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NSTX APS DPP 2009 – Kinetic Effects in RWM Stability (Berkery)November 3, 2009 Present isotropic distribution function for energetic particles overestimates the trapped ion fraction First-order check: –MISK isotropic f overestimates the trapped ion fraction (compared to TRANSP). NSTX s

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NSTX APS DPP 2009 – Kinetic Effects in RWM Stability (Berkery)November 3, 2009 MISK sometimes overpredicts stability unstable stable

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NSTX APS DPP 2009 – Kinetic Effects in RWM Stability (Berkery)November 3, 2009 Perturbative vs. Self-consistent Approaches and Three Roots of the RWM Dispersion Relation

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NSTX APS DPP 2009 – Kinetic Effects in RWM Stability (Berkery)November 3, 2009 γ is found with a self-consistent or perturbative approach The self-consistent (MARS) approach: solve for γ and ω from: The perturbative (MISK) approach: solve for γ and ω from: with δW ∞ and δW b from PEST. There are three main differences between the approaches: 1.The way that rational surfaces are treated. 2.Whether ξ is changed or unchanged by kinetic effects. 3.Whether γ and ω are non-linearly included in the calculation.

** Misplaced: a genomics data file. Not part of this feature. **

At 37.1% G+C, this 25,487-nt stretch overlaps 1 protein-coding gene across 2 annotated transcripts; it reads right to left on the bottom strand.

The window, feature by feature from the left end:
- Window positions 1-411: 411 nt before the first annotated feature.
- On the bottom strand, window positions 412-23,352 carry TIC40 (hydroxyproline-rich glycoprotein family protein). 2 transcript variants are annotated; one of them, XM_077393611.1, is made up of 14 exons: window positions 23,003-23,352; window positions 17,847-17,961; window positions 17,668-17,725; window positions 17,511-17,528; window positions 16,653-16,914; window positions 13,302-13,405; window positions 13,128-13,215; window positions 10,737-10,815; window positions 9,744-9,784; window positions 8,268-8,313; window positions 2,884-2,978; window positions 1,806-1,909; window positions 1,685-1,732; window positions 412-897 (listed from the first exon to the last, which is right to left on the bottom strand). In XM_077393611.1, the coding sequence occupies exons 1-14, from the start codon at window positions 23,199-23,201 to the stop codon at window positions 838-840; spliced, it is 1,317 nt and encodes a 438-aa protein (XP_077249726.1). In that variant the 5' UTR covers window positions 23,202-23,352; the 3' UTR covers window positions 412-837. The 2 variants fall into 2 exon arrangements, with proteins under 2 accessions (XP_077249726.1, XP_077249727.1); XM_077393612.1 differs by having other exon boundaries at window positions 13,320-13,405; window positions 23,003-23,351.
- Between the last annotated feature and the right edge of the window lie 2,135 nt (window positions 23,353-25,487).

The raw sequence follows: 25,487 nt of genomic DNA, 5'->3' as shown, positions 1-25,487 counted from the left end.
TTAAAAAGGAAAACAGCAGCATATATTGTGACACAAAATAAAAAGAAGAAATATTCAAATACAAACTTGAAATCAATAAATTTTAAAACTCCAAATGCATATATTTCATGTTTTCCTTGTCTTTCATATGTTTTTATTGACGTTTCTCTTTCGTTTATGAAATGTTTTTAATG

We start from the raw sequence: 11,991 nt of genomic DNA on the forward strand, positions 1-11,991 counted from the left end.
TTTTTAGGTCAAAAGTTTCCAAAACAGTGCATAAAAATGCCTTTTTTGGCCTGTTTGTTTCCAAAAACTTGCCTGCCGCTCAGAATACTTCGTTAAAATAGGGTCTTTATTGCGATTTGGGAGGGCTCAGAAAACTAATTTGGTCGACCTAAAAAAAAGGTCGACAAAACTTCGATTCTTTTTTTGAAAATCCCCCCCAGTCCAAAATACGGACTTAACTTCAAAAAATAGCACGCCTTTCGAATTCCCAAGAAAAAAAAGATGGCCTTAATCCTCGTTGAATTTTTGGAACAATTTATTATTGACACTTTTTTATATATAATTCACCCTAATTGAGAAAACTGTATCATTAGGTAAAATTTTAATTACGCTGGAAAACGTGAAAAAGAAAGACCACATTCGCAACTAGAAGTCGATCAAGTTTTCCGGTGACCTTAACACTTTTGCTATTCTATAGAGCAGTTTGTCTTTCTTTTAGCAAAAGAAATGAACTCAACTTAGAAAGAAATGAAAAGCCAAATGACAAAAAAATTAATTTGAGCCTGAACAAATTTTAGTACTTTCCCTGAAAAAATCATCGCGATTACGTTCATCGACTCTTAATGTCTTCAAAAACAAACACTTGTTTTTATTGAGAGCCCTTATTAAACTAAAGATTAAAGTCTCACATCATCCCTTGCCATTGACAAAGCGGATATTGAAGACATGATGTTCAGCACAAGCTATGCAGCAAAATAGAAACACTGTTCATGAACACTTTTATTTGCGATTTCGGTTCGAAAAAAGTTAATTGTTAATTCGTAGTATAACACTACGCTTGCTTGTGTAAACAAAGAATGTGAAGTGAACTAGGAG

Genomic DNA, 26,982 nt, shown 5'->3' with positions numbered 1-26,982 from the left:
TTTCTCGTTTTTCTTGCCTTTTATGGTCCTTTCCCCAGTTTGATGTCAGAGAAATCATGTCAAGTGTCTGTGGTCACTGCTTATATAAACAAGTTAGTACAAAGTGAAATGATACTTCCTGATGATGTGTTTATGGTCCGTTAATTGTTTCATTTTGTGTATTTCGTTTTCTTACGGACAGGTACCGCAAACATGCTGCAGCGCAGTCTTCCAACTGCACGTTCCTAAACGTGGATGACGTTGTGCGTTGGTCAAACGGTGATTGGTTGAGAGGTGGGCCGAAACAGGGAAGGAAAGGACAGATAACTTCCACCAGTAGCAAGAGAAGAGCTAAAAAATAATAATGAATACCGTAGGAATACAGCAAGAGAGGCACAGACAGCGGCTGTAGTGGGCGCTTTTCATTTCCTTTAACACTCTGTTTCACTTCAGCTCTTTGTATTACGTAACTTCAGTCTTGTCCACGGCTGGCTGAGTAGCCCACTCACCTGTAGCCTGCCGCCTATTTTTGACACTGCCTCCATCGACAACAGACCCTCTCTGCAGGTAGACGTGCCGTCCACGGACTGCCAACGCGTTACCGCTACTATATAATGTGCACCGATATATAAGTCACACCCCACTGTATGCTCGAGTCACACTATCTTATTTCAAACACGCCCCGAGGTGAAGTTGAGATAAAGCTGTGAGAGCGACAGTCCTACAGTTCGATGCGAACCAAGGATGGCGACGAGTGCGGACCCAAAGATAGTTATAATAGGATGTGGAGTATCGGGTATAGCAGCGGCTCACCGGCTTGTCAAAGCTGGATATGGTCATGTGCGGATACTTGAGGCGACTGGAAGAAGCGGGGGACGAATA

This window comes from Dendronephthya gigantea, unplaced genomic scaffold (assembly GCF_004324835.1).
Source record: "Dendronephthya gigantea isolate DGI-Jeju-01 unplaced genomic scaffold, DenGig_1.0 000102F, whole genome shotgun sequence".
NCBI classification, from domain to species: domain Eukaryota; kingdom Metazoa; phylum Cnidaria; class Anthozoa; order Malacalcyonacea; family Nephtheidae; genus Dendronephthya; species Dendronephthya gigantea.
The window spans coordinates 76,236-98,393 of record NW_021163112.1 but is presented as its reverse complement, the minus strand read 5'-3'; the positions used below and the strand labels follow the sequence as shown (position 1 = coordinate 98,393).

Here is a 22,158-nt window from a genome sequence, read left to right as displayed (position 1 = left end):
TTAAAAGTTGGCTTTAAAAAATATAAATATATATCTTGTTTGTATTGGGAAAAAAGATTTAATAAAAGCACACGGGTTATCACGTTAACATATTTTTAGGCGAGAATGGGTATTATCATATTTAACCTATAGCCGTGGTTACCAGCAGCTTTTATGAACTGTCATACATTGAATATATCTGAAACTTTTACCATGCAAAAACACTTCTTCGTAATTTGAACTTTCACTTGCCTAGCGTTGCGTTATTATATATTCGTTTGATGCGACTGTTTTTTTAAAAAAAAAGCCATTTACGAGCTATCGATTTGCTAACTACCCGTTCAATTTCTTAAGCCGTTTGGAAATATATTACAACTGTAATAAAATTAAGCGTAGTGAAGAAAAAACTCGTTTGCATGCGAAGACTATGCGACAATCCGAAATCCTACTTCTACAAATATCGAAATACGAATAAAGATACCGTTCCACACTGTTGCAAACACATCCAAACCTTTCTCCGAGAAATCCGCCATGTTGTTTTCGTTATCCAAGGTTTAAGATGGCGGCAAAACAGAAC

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NSTX APS DPP 2009 – Kinetic Effects in RWM Stability (Berkery)November 3, 2009 Rational surfaces are treated differently The self-consistent (MARS) approach: solve for γ and ω from: MARS-K: “continuum damping included through MHD terms”. This term includes parallel sound wave damping. In MISK a layer of surfaces at a rational ±Δq is removed from the calculation and treated separately through shear Alfvén damping.

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NSTX APS DPP 2009 – Kinetic Effects in RWM Stability (Berkery)November 3, 2009 Unchanging ξ may be a good assumption (Y. Liu, APS DPP 2008) For DIII-D shot , the eignfunction doesn’t change due to kinetic effects.